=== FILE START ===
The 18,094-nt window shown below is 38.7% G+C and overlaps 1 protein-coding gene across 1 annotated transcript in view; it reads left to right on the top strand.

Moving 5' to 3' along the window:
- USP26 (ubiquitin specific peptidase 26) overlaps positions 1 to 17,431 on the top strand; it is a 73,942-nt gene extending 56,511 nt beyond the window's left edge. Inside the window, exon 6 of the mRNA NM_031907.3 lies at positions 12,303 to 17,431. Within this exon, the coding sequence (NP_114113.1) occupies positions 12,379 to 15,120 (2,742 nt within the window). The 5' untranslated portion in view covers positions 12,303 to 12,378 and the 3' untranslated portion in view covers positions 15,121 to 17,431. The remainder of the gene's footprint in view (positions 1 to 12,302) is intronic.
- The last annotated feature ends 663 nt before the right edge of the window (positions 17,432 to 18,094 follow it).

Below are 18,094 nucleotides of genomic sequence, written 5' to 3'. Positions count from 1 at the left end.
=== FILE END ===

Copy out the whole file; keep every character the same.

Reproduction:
The 18,094-nt window shown below is 38.7% G+C and overlaps 1 protein-coding gene across 1 annotated transcript in view; it reads left to right on the top strand.

Moving 5' to 3' along the window:
- USP26 (ubiquitin specific peptidase 26) overlaps positions 1 to 17,431 on the top strand; it is a 73,942-nt gene extending 56,511 nt beyond the window's left edge. Inside the window, exon 6 of the mRNA NM_031907.3 lies at positions 12,303 to 17,431. Within this exon, the coding sequence (NP_114113.1) occupies positions 12,379 to 15,120 (2,742 nt within the window). The 5' untranslated portion in view covers positions 12,303 to 12,378 and the 3' untranslated portion in view covers positions 15,121 to 17,431. The remainder of the gene's footprint in view (positions 1 to 12,302) is intronic.
- The last annotated feature ends 663 nt before the right edge of the window (positions 17,432 to 18,094 follow it).

Below are 18,094 nucleotides of genomic sequence, written 5' to 3'. Positions count from 1 at the left end.